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Lions Roar : November 2009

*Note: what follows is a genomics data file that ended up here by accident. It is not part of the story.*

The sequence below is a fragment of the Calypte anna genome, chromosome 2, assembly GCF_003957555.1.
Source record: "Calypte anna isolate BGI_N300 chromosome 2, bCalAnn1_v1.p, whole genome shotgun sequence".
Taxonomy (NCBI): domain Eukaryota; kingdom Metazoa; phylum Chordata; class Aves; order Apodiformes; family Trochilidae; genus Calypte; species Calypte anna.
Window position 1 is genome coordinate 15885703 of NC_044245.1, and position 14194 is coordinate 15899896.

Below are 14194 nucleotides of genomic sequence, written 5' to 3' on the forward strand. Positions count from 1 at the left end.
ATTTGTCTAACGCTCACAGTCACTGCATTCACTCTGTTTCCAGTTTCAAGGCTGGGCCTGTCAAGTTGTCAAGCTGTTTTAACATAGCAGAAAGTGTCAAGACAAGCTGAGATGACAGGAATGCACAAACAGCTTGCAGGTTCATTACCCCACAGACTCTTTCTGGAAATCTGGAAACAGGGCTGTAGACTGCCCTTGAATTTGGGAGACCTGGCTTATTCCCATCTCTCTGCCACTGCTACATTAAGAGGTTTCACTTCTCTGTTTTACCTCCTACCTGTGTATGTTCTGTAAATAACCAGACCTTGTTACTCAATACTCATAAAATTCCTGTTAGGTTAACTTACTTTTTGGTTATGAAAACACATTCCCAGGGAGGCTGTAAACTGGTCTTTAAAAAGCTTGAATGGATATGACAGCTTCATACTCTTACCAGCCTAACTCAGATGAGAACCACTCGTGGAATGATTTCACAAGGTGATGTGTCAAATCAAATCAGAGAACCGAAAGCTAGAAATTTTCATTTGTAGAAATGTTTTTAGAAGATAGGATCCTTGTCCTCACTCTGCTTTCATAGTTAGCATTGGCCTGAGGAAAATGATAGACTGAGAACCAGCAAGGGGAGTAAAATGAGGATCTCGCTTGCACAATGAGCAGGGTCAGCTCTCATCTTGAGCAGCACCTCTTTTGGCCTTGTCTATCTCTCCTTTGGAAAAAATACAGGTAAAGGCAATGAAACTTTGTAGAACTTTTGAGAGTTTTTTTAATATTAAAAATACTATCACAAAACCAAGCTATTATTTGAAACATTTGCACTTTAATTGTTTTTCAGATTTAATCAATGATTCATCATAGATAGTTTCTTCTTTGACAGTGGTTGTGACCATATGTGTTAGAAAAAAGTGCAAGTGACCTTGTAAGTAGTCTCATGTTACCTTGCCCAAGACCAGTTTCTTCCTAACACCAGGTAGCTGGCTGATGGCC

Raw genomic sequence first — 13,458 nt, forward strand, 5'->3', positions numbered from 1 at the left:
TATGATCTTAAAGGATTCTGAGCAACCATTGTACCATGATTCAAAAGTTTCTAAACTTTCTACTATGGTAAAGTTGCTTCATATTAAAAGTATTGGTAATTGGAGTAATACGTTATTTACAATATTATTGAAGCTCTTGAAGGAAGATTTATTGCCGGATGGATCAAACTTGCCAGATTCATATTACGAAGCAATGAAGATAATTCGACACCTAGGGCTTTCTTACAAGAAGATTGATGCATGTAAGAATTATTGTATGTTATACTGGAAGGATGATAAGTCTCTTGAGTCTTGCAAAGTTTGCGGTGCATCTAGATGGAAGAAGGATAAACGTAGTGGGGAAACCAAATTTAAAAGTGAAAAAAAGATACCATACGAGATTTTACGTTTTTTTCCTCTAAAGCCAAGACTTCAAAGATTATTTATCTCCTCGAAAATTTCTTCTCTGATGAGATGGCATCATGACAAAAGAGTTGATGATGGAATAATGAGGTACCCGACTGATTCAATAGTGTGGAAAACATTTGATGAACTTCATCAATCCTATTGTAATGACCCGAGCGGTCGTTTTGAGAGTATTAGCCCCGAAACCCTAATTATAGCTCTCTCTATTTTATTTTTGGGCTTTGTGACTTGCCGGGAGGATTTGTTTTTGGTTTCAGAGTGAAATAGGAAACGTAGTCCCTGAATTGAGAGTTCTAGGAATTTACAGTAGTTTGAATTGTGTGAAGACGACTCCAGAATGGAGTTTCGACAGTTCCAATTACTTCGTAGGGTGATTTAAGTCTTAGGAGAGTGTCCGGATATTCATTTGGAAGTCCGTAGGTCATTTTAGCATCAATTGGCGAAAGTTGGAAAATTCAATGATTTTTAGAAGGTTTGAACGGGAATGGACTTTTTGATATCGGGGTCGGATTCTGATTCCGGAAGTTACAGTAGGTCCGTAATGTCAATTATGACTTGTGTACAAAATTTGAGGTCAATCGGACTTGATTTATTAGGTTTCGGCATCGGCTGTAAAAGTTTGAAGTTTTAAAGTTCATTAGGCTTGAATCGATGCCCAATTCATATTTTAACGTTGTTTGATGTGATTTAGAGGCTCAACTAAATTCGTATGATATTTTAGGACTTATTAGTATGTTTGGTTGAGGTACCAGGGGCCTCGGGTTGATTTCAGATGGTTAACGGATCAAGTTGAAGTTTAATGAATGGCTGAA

SHAMBHALA SUN NoveMBer 2009 81 BY ANDreA MiLLer BOOKs iN BrieF HAPPiNeSS: essential Mindfulness Practices By Thich Nhat Hanh Parallax Press, 2009; 120 pp., $12.95 (paper) Happiness is a collection of the practices developed by Thich Nhat Hanh in his more than sixty years as a Vietnamese Buddhist monk and teacher, and it shines with the warmth and insight that has made him one of the best-known Buddhist luminaries in the West. The purpose of the volume is to help us bring our minds into our bodies and, thereby, become fully alive, fully mindful. The practices are divided into six sections: daily practices, eating prac- tices, physical practices, relationship and community practices, extended practices, and practicing with children. In Happiness, Hahn says we usually behave as if we were poor. But, he says, “We can recognize that we have a treasure of enlightenment, under- standing, love, and joy inside us. It’s time to go back to receive our inheritance. These practices can help us claim it.” eVideNCe By Mary Oliver Beacon Press, 2009; 76 pp., $23.00 (cloth) In evidence, Mary Oliver delivers the same lyrical yet unadorned language and level of insight as she did in her previous eighteen volumes. One of my favorites among her forty-six new poems is “Prince Buzzard,” which describes the beauty of a bird that I’d not previously seen as beautiful. The buzzard “came down / with [his] spoony mouth” and his hunger, and he settled over a dead lamb’s white body. His dark work, says Oliver, “wasn’t to be done easily or quickly, / but thoroughly— / and indeed by time summer opened its green harbors / the field was nothing but flowers, flowers, flow- ers, / from shore to shore.” Life is precious, fleeting, and ultimately joyful. This is what Mary Oliver tells us in every poem. tHe CourAge to Be PreSeNt Buddhism, Psychotherapy, and the Awakening of Natural Wisdom By Karen Kissel Wegela Shambhala Publications, 2009; 224 pp., $24.95 (cloth) At the heart of Mahayana Buddhist teachings is the ideal of the bodhisattva, one who puts the needs of all others before their own. Karen Kissel Wegela says that when she started practicing Buddhism in the seventies, she found this notion threatening. Wouldn’t such self-sacrifice be indicative of a psychological prob- lem? Not necessarily, Wegala has since realized. Buddhism teaches that we mistakenly hold on to a sense of the self as separate and permanent. But the path of the bodhisattva exposes this sense of self as illusion, thereby leading us to delight and openness. The Courage to Be Present integrates the ideal of the bodhisattva with the principles of the professional therapist. The focus is on how counselors and psychotherapists can tap into bodhisattva qualities while working with clients. Wegela, who was a longtime columnist for the Shambhala Sun, teaches contemplative psychology at Naropa University in Boulder, Colorado. BeAtS At NAroPA edited by Anne Waldman and Laura Wright Coffee House Press, 2009; 228 pp., $15.95 (cloth) MANAtee/HuMANitY By Anne Waldman Penguin, 2009; 130 pp., $18.00 (paper) Many of the literary movers and shakers in the Beat world were teachers and presenters at the Jack Kerouac School of Disembodied Poets at Naropa University. As a result, the university has a huge ar- chive of these writers’ oral material, which editors Anne Waldman and Laura Wright mined for Beats of Naropa. The Beat writers— known for their activism, Buddhism, and party animalism—are the stuff of legend, but this anthology goes deeper than the wild tales. Waldman was one of the founders of the famous poetics school, and she has been influenced by the “moment-to-moment playfulness” of the Beats. Manetee/Humanity is Waldman’s new book-length poem. For this dreamy work, she found inspiration in animal lore, evolutionary biology, and Tibetan Buddhist ritual. WoNderlANd: the Zen of Alice By Daniel Doen Silberberg Parallax Press, 2009; 120 pp., $12.95 (paper) Koans are questions used in Zen training to help us leave the intel- lect behind and accept things as they really are. The uninitiated,